Investing a lump sum may be the more optimal choice but if the fear of regret is so strong that you won’t be able to sleep at night then dollar cost averaging might be a better fit from a behavioural standpoint.

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  1. Karl B. on May 31, 2019 at 5:08 am

    Psychology will negatively play against DCA for most people. If you think markets are at all-time highs and are afraid to invest right now, what are you going to do in 3 months when markets are even higher? Or *gasp*, when markets went down because of Trump, Brexit, tarrifs, Greece, China, Middle East conflicts, etc.? You’re essentially splitting one tough decision into several. Now, that being said, most people can (and should) actually do DCA by contributing every two weeks (or twice a month or monthly) when they get their paycheck.

  2. Shawn Vincent Benjamin on May 31, 2019 at 8:06 am

    I am somewhat perplexed why many of these Financial Institutions recommend not to time the market especially when they do this themselves and make a killing at doing it. They just do not want others getting in on the action. Of course, there are many ways of reaching this objective like have extra cash available while still Dollar Averaging.

  3. Robert Gignac on May 31, 2019 at 10:53 am

    Perhaps the bigger issue for most is they don’t have the lump sum. Sure, putting $10,000 in once vs. $250/month for 40 months works out better mathematically, but if you wait the 40 months until you save the $10,000 to drop it in – what did you lose by not having any of that money invested during the previous 3.3 years? For many people, DCA is the easiest strategy to follow month after month after month… as Ron Popeil used to say all the time in the Ronco Rotisserie informercial…. “set it, and forget it”

    • Sarah on June 8, 2019 at 8:16 am

      I think he is referencing when you have a large sum to invest (inheritance, sale of a home, moving from GICS or something into the market). Robb is a strong advocate of regular, scheduled contributions which DCA over the year, from my reading experience on Boomer & Echo.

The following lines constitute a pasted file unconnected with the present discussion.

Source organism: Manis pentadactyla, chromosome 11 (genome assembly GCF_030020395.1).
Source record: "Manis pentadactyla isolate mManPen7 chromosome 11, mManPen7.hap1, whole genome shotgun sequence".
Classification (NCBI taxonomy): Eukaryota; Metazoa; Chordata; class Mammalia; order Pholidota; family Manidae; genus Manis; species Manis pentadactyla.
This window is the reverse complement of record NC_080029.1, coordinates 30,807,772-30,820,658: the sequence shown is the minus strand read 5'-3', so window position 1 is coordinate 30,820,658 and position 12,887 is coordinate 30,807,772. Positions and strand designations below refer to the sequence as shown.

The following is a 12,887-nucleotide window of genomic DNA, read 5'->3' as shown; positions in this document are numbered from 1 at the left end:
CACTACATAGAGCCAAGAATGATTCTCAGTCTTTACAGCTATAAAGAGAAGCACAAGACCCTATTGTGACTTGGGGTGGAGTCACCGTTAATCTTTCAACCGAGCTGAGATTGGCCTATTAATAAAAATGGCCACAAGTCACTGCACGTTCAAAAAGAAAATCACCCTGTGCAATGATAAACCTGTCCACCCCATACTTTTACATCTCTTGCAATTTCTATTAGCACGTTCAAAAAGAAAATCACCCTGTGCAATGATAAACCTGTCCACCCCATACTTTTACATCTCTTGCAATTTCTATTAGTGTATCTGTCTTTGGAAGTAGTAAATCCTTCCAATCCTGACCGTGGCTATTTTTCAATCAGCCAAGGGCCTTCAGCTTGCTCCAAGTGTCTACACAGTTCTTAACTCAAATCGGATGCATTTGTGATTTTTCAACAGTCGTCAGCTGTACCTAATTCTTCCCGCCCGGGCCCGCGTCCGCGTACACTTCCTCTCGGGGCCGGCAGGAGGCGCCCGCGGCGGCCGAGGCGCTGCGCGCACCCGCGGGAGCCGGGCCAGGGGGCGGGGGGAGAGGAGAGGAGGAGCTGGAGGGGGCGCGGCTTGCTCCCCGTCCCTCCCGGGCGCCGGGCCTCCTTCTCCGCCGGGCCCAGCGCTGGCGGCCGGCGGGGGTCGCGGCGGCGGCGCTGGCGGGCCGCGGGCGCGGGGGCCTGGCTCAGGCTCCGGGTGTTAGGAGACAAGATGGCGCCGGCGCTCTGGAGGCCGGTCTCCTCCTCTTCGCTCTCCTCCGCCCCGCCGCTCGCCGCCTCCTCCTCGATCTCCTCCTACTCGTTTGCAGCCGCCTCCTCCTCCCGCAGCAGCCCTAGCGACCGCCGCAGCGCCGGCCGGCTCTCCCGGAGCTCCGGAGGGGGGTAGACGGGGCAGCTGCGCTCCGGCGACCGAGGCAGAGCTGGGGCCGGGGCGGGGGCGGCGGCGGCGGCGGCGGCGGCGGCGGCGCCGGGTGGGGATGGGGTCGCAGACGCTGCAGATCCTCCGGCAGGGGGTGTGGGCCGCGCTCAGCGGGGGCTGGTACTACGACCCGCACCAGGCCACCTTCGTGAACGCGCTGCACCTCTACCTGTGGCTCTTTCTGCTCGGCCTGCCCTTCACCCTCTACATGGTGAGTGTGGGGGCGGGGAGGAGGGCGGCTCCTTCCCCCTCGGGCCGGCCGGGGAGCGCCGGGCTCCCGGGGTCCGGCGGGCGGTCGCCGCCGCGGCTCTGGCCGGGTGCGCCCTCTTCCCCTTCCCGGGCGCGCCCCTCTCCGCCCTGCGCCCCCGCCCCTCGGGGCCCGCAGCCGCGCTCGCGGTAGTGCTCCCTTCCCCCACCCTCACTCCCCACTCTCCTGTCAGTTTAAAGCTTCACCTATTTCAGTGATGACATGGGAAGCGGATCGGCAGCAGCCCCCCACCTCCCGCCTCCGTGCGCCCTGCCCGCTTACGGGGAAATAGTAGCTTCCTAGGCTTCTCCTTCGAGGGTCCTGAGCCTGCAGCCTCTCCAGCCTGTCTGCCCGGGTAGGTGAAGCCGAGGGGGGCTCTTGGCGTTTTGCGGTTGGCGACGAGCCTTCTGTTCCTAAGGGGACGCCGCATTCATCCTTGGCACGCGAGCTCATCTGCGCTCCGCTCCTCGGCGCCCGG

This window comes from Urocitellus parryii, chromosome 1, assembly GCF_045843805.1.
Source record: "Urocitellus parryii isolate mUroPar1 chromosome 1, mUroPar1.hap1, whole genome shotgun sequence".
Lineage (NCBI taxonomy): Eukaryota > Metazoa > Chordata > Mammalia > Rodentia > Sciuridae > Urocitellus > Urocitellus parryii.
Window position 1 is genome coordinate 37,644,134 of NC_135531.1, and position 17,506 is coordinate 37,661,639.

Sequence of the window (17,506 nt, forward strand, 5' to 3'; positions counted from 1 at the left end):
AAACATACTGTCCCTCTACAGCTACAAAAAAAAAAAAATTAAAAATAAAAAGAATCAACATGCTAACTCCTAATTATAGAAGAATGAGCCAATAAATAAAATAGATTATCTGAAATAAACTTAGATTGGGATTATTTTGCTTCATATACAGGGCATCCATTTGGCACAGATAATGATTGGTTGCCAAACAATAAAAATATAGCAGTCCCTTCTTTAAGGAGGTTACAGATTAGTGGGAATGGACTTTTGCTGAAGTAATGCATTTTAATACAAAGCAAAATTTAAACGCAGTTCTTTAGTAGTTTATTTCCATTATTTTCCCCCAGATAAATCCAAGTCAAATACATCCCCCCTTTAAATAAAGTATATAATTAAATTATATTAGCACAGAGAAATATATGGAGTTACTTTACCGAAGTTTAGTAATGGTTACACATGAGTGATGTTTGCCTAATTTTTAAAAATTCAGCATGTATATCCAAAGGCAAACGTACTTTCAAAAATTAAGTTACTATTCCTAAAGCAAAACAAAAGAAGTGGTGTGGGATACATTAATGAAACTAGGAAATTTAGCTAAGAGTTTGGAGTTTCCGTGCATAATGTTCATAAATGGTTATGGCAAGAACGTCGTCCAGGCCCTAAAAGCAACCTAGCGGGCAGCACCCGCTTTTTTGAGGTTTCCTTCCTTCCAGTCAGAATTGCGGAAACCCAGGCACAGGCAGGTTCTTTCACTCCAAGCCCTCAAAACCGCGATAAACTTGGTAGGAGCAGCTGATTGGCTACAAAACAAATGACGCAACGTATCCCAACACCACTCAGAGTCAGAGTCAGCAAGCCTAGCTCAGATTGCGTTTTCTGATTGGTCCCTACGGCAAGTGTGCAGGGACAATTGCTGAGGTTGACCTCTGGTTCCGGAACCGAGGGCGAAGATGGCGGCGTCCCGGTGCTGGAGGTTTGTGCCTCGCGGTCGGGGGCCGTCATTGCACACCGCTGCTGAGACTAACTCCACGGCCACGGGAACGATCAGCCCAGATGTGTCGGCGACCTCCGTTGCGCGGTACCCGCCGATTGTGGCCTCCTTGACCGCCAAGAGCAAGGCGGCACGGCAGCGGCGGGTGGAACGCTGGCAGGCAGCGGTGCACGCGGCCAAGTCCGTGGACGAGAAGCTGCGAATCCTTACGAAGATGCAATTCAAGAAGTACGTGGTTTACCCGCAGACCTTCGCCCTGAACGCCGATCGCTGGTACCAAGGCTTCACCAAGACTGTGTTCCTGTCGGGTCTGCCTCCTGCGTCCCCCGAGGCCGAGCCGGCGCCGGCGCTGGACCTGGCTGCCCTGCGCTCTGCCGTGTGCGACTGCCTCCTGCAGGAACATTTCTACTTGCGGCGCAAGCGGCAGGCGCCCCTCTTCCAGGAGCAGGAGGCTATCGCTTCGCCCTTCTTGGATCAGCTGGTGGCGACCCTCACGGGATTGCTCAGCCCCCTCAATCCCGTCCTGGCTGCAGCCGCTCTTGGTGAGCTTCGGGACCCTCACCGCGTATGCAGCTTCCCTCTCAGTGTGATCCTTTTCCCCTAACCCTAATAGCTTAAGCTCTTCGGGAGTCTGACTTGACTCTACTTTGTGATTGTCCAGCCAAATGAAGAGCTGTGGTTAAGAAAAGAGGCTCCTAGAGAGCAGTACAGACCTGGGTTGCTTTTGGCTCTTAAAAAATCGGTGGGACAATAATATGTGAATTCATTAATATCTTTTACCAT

We experienced the article’s exact quandary when we chose to take a large piece of our portfolio out of a big bank – we sat with over $100k in our account and really struggled with the idea of just plopping into the market in one moment (a high moment IMO) vs slowly buying. We chose to invest the lump sum….and watched the market climb higher and higher for two years after that.

  4. Kevin on May 31, 2019 at 11:32 am

    Funny timing for this article. We’ll have a period of about 5-6 months (or less) between selling our house, and completing a 20% down payment on a new build. Where should our equity from the sale be parked for this duration? High interest savings account through Tangerine, or equivalent? A low risk TFSA investment (we have room)? Put it all on black? Decisions to make..

    • Mathieu on June 3, 2019 at 9:06 pm

      Hi Kevin,

      I would not put my money in the Stock Market for a short period like that. I think that a high interest savings account would be the best for you. You can get around 2.3% if you shop wisely (alterna bank in my case). Tangerine is good if there is a special offer, but otherwise, their base rate is too low.

      Good luck!

  5. Garth on June 6, 2019 at 11:32 am

    Nick Maggiulli did a nice piece on this topic…